Feeding our inner army

Image: Getty
Image: Getty

Did you know  your immune system is your own little in-built defence force, writes Kirsty Fairbairn?

Kirsty Fairbairn.
Kirsty Fairbairn.

We often take our immune system for granted. It’s an amazingly detailed system of responses, co-ordinated throughout our body to protect us from all kinds of invasions and disease. It all starts in your gut; we are learning so much about how the various (good and bad) bacteria in our gut operate to  improve our defences against pathogens (the viruses and bacteria that make us ill).

Your gut microbiome, meaning the community of (mainly) bacteria present in your gut, forms a competitive barrier to disease-causing pathogens. Each of us has our own unique "signature" of which bacteria live in our gut and how many of each type we have. Most of these bacteria live in our lower bowel, or colon. We know that if we look after those protective bacteria, they can look after us better.  It’s a symbiotic relationship that we tend to ignore.

Emerging research suggests our gut bacteria impact our appetite (there is direct communication between our gut and our brains!) and our chances of being overweight, developing various cancers, type 2 diabetes, fatty liver disease and cardiovascular disease. In the next few years we may well find that the mechanism by which nutritious foods and exercise improve our health and wellbeing is heavily reliant on these bacterial beauties.

You may have heard of probiotics in foods and supplements. Probiotics are, by definition, bacteria or yeast supplements that must survive digestion and the somewhat challenging journey through your digestive tract to be available to colonise in your gut. There are many different types of probiotic bacteria strains, and we are only just beginning to learn which strains help us in what ways. We do know that diversity of bacteria is a good thing.

Pre-biotics, on the other hand, are foods that help your own bacteria by providing the food  they need to flourish. When we eat certain types of carbohydrates that are resistant to digestion in our upper bowel, the bacteria can ferment those carbohydrates as their own fuel. They produce short chain fatty acids (SCFA; particularly acetate, proprionate, butyrate and lactate) as they ferment the carbohydrate. These SCFA are then taken up from our gut into the liver or bloodstream, and impact our health.  Butyrate is particularly beneficial for us.

The typical high-fat, high-sugar, low-fibre Western diet does not promote the growth of healthy bacteria. It reduces the diversity of bacteria living in your colon. This kind of eating can create an extra stress on our body, which the immune cells in our gut immediately react to, causing chronic, systemic inflammation. This poor diet can also open the tight junctions between the gut membrane cells, making it easier for pathogens to enter our body, leaving us feeling ill, stressed and miserable. So what to do?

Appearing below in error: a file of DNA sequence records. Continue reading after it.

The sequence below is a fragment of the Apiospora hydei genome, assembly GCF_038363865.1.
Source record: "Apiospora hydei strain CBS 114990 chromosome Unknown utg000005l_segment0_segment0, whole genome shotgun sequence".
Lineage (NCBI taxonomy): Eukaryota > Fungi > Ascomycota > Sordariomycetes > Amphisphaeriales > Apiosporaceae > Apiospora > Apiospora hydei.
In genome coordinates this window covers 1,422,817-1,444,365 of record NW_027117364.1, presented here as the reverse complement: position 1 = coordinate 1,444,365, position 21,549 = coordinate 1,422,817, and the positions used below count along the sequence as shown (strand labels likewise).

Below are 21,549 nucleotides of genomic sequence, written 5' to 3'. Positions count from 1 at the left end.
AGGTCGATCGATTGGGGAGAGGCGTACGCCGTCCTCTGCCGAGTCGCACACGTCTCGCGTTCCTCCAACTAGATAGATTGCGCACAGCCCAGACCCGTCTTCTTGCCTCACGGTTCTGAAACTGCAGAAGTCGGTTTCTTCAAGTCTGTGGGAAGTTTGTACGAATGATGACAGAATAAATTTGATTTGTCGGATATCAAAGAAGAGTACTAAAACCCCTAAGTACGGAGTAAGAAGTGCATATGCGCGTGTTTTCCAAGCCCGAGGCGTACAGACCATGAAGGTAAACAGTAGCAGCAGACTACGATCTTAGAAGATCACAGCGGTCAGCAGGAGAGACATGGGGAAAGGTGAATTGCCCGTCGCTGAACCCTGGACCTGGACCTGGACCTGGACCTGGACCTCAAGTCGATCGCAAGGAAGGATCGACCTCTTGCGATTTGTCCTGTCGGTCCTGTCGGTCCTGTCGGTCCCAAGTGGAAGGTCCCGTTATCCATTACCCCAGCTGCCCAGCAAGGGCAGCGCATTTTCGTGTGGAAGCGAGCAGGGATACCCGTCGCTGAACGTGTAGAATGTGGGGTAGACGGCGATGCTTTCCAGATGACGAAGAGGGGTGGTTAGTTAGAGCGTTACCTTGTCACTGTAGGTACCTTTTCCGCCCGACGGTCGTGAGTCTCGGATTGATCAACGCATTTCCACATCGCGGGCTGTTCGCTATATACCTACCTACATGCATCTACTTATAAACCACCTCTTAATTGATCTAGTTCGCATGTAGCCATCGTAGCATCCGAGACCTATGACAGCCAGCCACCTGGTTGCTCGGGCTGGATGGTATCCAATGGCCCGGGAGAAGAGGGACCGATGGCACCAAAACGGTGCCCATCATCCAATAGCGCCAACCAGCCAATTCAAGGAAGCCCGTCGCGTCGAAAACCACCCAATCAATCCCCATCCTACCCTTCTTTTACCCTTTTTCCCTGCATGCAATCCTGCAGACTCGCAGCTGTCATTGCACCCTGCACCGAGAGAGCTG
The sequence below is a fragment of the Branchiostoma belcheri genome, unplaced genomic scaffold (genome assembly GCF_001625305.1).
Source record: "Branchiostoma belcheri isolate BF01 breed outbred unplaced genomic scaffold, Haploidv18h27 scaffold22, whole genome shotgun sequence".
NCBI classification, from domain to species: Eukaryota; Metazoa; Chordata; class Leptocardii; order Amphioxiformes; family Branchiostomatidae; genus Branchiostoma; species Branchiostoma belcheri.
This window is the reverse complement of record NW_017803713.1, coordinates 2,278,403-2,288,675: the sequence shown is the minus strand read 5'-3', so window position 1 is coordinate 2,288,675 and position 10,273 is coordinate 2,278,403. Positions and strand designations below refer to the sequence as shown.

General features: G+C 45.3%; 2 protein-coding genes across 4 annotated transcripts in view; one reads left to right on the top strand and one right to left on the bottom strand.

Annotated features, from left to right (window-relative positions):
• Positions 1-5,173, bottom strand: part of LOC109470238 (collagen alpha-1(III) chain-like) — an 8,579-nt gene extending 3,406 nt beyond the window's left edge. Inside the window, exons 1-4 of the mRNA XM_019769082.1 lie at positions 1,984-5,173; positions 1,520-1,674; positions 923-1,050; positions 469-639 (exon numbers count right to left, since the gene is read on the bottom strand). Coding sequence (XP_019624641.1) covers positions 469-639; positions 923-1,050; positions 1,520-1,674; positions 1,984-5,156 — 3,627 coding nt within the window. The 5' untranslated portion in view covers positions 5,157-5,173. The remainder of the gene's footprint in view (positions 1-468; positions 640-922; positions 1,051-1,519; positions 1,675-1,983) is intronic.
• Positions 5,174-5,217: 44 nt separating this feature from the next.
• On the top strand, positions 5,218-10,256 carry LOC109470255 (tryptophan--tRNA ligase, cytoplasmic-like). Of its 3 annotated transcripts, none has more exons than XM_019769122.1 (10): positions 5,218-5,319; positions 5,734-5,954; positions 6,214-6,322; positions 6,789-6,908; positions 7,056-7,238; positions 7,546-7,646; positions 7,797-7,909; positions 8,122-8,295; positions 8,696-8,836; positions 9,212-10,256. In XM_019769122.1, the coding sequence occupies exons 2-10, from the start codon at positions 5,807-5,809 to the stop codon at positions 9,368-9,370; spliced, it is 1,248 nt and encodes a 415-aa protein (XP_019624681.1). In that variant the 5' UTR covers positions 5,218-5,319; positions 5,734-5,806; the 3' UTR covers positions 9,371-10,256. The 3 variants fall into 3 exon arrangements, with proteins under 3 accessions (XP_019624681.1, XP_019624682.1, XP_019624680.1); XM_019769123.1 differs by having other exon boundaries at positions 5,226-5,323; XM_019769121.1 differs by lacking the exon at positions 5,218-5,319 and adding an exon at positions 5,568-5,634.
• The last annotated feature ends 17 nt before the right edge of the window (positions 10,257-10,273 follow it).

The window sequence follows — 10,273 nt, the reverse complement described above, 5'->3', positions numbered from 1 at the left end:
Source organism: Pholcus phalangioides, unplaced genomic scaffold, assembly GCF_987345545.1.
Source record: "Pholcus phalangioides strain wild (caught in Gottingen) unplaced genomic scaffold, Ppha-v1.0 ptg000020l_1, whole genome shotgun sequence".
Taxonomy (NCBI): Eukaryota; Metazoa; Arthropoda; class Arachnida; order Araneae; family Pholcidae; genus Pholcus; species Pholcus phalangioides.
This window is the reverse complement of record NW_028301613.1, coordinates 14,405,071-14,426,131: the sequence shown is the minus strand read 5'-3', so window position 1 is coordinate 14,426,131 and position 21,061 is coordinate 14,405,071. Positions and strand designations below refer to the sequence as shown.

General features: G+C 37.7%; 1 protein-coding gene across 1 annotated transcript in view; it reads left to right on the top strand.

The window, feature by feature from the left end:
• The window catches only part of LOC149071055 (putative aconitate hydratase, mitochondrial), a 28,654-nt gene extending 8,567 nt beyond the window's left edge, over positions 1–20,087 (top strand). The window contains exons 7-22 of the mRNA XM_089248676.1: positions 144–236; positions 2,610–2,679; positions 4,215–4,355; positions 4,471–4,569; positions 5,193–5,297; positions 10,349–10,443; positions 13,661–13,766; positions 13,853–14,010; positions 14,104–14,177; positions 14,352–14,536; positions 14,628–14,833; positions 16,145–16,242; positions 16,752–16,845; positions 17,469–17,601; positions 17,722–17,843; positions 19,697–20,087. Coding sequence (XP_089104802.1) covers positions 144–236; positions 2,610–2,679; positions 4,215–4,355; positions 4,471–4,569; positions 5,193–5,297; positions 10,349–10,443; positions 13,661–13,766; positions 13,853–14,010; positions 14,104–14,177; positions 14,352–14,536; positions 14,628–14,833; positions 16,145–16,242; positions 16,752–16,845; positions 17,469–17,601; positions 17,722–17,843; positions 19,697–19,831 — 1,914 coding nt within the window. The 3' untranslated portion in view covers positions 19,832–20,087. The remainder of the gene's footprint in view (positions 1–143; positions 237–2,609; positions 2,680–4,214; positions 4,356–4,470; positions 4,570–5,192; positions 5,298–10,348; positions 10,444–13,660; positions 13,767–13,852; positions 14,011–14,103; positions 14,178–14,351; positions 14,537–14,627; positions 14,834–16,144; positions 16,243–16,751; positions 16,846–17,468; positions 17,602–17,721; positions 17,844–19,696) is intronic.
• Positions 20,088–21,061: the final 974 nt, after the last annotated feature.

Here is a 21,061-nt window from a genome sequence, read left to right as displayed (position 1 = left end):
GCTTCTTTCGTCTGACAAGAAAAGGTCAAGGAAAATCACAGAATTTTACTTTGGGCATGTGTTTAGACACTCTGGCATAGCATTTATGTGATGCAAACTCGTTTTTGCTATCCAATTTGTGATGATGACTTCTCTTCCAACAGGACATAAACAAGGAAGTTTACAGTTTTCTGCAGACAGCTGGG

The simplest strategy is to eat more fibre. A higher-fibre diet prevents pathogenic bacteria from accessing your gut lining. Resistant starch is really the buzz word here: it is a type of starch that is resistant to digestion in our stomach and upper intestine, hence the name. Because we can’t digest it easily, there is still food left available by the time that resistant starch hits our lower bowel, where all our good bacteria live. And they love it. The accompanying table lists some resistant starch sources that are great food for our gut bacteria to thrive on.

Other pro- and pre-biotic foods include yoghurt containing live or active cultures; fermented foods like kimchi, sauerkraut, kombucha (a fermented tea beverage), kefir (a fermented milk drink), miso, tempeh (a fermented soy product), natto (another fermented soy product) and gherkins.

There is plenty of research emerging regarding exercise and gut health. Unsurprisingly, exercise positively impacts gut health. Well, really intense exercise can stress the gut a bit at the time, but regular moderate continuous exercise or high-intensity interval training can increase the diversity of our gut bacteria. Exercise also stimulates the movement of immune cells from the lymph into the blood and out to tissues to help us adapt to the stress of that exercise. These include the pretty funky-sounding natural killer, or NK, cells. Exercise stimulates and primes the immune system in a healthy way, generally.

However, as I write this, ’tis the season for antibiotics.

Antibiotics kill bacteria.  Your gut bacteria are also susceptible to the effects of those antibiotics. If you need to use antibiotics to treat an illness, it could help you to recover by paying attention to your diet in the weeks following that treatment, so that you can build up your protective gut bacteria populations again.

Include lots of vegetables and fruit, plenty of water, and the foods listed in the table above to help your gut, and therefore your immune system, to recover.

Luckily, winter is also a season where most of us eat more legumes, a fantastic source of fibre and resistant starch. So feel free to add beans, lentils, peas (including split peas) and chickpeas to your soups and casseroles — your body will thank you for it!

- Dr Kirsty Fairbairn is a health, wellness and sports dietitian at Invigorate Nutrition (www.invigoratenutrition.com), based at Eclipse Health, Wellness and Performance, Hanover St, Dunedin.

 

Help yourself

Food sources of resistant starch to feed good bacteria

Green banana, plantain, pasta salad, inulin, rice salad, sushi, whole grains, wholegrain breads, kumara, legumes (beans, chickpeas, lentils and peas), potato salad, any cold cooked potato, raw oats, taro, cashew nuts and bean salad.

 

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